Dogs Trust have recently launched The Houndway Code road safety campaign. As dog owners take to their cars over this August Bank Holiday, new research has revealed that more than two thirds of dog owners regularly travel with their dog unrestrained in the passenger seat. Dogs Trust, including their Rehoming Centre in Ballymena will be using The Houndway Code as their new car safety awareness campaign.
The Dogs Trust say –
The survey revealed that nearly half* of the British dog owning driving public, accounting for over 2.5 million people, are unaware that they are breaking the law and not abiding by the Highway Code by not suitably restraining their dog whilst driving.
44% of owners do not restrain their dogs with a harness whilst in the car.
A quarter admitted to finding them a distraction.
10% saying they had to take their hand off the wheel to restrain their four-legged passengers.
5% even confessing to taking selfies and playing with their dog whilst driving.
*Atomik Research survey of 2000 respondents in July 2017.
The Houndway Code Road Safety Campaign. Launched by Dogs Trust to raise awareness of dog owners responsibilities when driving with the dog in the car.
Dr Rachel Casey, Director of Canine Behaviour and Research for Dogs Trust explains.
“Dogs are such an important part of people’s lives so it’s understandable that owners want to take them out and about with them. However, our survey shows many people don’t know the safest way to travel with their dogs. Some are even unwittingly breaking the law by letting their dogs roam around the car whilst they are on the move.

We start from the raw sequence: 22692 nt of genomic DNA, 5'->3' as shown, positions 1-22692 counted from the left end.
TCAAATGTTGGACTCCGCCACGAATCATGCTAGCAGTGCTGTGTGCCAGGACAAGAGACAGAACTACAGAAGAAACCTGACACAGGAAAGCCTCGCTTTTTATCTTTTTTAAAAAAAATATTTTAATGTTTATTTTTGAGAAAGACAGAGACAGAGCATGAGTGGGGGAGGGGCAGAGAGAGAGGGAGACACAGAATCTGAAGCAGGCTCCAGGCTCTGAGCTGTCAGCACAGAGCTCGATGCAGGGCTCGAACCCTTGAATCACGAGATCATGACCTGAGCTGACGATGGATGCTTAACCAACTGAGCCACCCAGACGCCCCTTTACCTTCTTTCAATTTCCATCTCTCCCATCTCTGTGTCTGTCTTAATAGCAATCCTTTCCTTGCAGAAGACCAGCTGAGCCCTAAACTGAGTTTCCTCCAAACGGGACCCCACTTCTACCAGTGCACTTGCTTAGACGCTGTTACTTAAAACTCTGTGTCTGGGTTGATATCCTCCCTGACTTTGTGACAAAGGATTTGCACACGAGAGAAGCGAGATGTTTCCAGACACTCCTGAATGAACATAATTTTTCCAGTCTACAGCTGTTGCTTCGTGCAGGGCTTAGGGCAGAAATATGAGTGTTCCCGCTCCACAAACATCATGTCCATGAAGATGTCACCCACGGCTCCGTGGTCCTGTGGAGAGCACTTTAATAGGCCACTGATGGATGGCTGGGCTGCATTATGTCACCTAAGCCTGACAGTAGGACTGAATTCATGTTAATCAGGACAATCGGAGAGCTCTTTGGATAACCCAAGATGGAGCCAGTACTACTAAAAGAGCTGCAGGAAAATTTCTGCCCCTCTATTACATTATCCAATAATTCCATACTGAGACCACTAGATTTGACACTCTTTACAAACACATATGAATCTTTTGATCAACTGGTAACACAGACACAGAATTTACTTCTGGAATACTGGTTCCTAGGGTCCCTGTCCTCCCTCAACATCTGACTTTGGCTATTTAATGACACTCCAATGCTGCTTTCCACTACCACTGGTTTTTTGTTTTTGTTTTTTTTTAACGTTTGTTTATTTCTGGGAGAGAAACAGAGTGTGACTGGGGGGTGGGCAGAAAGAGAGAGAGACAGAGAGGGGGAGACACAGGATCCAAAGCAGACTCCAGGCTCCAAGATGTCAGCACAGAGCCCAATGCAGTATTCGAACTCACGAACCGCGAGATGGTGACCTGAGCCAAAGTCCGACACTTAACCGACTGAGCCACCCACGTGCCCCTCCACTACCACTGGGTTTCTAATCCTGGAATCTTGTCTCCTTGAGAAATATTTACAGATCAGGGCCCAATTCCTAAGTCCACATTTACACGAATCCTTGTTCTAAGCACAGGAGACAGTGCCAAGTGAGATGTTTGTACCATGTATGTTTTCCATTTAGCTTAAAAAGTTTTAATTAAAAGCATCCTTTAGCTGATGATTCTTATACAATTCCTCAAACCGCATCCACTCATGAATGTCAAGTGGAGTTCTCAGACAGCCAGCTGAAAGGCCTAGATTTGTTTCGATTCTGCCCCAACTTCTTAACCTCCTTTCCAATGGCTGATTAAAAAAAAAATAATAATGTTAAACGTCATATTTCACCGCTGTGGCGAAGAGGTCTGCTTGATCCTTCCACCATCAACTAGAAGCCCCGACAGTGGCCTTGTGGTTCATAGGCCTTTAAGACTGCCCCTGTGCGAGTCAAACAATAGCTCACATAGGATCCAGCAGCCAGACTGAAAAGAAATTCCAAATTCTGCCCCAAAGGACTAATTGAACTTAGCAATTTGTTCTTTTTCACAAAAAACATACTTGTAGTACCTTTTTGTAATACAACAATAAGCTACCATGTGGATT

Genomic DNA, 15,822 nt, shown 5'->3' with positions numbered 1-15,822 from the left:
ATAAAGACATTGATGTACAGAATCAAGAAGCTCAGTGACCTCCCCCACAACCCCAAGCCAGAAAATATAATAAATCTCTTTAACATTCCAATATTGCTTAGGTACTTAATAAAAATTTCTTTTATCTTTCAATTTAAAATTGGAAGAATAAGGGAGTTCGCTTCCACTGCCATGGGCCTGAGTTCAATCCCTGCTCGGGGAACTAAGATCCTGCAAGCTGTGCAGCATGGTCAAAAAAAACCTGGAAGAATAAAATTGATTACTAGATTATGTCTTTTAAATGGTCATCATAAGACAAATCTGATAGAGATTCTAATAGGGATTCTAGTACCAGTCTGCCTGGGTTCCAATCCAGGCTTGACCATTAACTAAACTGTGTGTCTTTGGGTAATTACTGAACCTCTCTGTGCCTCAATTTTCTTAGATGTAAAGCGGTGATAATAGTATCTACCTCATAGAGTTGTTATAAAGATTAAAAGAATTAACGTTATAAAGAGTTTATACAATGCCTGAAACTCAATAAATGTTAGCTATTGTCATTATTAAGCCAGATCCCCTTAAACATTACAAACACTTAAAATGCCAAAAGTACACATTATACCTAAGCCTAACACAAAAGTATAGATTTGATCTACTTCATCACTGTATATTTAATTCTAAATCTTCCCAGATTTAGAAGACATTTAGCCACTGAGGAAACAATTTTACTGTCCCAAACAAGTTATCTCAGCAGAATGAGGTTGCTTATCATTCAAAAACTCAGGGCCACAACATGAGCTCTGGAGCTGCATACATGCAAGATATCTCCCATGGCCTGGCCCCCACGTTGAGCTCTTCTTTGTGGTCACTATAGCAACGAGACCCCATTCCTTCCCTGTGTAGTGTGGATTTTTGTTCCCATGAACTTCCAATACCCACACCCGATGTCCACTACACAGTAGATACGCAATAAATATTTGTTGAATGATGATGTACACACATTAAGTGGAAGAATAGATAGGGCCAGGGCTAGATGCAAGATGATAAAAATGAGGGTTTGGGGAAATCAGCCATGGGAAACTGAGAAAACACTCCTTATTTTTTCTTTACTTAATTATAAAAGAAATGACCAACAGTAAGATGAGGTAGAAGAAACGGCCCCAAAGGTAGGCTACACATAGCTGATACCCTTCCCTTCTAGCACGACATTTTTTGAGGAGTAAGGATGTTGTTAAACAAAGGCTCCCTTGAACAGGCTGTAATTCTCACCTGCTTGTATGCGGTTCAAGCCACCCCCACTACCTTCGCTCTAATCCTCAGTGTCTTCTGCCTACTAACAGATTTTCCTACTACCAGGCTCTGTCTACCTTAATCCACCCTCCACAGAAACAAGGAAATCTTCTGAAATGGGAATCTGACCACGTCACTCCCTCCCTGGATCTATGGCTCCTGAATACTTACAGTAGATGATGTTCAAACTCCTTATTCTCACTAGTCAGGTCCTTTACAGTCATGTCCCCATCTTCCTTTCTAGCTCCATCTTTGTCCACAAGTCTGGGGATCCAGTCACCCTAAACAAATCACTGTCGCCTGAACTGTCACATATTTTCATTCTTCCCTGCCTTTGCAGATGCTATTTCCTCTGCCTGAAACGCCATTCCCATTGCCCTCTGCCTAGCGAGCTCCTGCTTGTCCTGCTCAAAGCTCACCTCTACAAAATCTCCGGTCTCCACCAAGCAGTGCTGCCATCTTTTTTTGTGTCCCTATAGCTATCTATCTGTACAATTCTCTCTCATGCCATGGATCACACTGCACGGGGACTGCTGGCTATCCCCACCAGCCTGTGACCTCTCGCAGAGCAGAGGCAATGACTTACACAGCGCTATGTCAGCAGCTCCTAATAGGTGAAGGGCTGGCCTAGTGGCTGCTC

Fortunately, Dogs Trust Dog School is on hand to provide some handy tips on the best way to make your bank holiday trip with your pooch as smooth as possible.”
Dogs Trust Dog School’s handy tips for taking your four-legged family members on car trips this bank holiday and in the future:
- There’s a legal obligation for dogs to travel safely. They must be secured and not in the front of the car.
- Dogs should be secured within the boot with a guard blocking access to the car passenger interior or within a crate/cage securely positioned within the boot. Or, if you use a harness for your dog, ensure that it is appropriately sized and correctly fitted. The dog should travel on the back seat and the harness should be secured to the seat belt attachment
- If your dog is getting used to car travel, place something that smells very much of you/your dog in with him/her to help him feel secure. Eg a blanket/bed/pillow case etc – as the smell of this can give comfort and reassurance
- Ensure that your dog has plenty to drink so they don’t become dehydrated. Do not leave a dog alone in a car.
- Introduce the car gradually. Make the getting in and out and wearing the harness a positive experience before starting to travel anywhere.
- If you use a harness for your dog, ensure that it is appropriately sized and correctly fitted. The dog should travel on the back seat and be secured to the seat belt attachment.
- We advise securing a dog behind the front passenger seat and NEVER behind the driver in case they get hold of clothing etc. and cause the driver to lose control of the vehicle.
- Make sure your dog gets used to the car gradually on varied trips, start on short journeys and finish at home so the dog has a positive association with the journey. It’s important to not just take them to the vets as they may develop negative associations with the car.
- Train your dog to wait calmly before being asked to jump out of the car every time. This is important as it could be dangerous if he or she jumped out into a road with traffic, for example if you were to travel into a busy area or break down on a main road. Make sure they always get in out of the car in a controlled manner.